Wittal: Grain markets fend off profit-taking

Our online grain markets columnist Brian Wittal welcomes feedback and information on market conditions in your area, such as current offering prices, basis levels, trucking premiums and special crops contracts. Contact Brian today.

June 2 — Financial markets were quiet today with limited activity but at least they were able to stay on the positive side of the charts today.

Concerns over GM going into bankruptcy seem to have already been factored into the markets earlier, so it doesn’t look like it will have any long-term effect on markets now, as the trade sees this as the point in time for GM to start over for the future.

The Canadian dollar closed 0.68 cents higher at US92.52 cents today. Continued weakness in the U.S. dollar is what’s helping to push the loonie higher today.

The Dow Jones June quote closed up 26 points today at 8,714, while crude oil finished down three cents, closing at US$68.55 per barrel.

Corn finished up three to seven cents per bushel today, while beans finished down one to 10 cents per bushel. Wheat finished mixed, from up 16 to down seven cents per bushel on the various U.S. exchanges today, while Minneapolis July wheat futures finished down two cents per bushel.

Canola finished pretty much unchanged, up 20 cents per tonne to down 70 cents per tonne for the day. Long-range weather forecasts for Western Canada show mixed showers but no real major rain events for the next two weeks, so markets are holding steady on potential yield concerns going forward.

Barley finished up $3 to close at $160 per tonne.

There was a bit of profit-taking earlier today in the grains after yesterday’s rally, but markets were able to hold off any big selloff as weather and large fund positions supported the futures at current levels, enabling them to fight off the profit-taking for the most part.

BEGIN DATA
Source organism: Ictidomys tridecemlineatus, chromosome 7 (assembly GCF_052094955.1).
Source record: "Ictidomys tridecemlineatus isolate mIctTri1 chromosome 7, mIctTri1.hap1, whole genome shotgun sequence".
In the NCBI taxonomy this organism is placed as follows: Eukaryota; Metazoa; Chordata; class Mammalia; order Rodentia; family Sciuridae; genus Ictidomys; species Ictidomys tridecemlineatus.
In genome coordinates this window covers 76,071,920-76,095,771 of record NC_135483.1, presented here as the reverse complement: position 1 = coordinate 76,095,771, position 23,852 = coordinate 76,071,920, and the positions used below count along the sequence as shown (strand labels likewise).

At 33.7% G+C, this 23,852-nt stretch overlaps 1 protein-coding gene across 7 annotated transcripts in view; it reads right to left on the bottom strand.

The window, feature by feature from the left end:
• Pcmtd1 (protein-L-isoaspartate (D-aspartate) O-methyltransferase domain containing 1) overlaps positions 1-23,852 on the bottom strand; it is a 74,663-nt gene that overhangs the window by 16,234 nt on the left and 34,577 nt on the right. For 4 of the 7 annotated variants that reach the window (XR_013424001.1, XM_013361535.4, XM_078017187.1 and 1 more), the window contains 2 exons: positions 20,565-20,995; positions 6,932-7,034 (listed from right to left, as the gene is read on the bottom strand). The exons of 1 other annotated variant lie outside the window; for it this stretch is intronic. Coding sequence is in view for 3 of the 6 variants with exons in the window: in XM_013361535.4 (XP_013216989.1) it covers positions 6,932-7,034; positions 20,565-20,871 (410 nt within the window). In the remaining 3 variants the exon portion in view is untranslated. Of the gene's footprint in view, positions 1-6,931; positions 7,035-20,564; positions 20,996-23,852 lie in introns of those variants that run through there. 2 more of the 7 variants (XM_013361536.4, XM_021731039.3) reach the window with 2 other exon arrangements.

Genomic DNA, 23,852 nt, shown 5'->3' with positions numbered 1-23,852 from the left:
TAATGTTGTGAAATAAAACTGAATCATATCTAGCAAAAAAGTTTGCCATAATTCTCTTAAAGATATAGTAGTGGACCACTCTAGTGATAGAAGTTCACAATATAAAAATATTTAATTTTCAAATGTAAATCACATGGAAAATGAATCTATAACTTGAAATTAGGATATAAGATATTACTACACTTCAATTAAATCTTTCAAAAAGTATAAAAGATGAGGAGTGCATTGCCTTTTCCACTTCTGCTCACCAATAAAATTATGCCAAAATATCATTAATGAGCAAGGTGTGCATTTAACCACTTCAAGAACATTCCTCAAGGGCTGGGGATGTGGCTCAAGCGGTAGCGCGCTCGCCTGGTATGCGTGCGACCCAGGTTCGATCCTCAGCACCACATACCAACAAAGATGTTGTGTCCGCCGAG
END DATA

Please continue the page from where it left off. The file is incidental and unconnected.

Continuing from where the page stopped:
U.S. wheat futures continue to hold strong due to weather concerns, but when you look at world wheat values and find that U.S. wheat prices are $35 to $40 per tonne higher than Russian wheat and $18 to $20 per tonne higher than European wheat, and then remember that world wheat stocks are considered to be more than adequate at this time, you soon realize that prices are going to have to come back into line at some point in time — and will it be U.S. prices falling or other prices rising that will restore this balance?

That is what the market will determine for us.

Weekly progress and crop condition reports are going to become even more critical going forward as the trade is going to be watching very closely and reacting quickly to any changes to crop conditions or yield potential that come out in future reports.

That’s all for today. — Brian

— Brian Wittal has spent over 27 years in the grain industry, including as an elevator manager and producer services representative for Alberta Wheat Pool, a regional sales manager for AgPro Grain and farm business representative for the Canadian Wheat Board, where he helped design some of the new pricing programs. He also operates his own company providing marketing and risk management advice for Prairie grain producers. Brian’s daily commentaries focus on how domestic and world market conditions affect you directly as grain producers.

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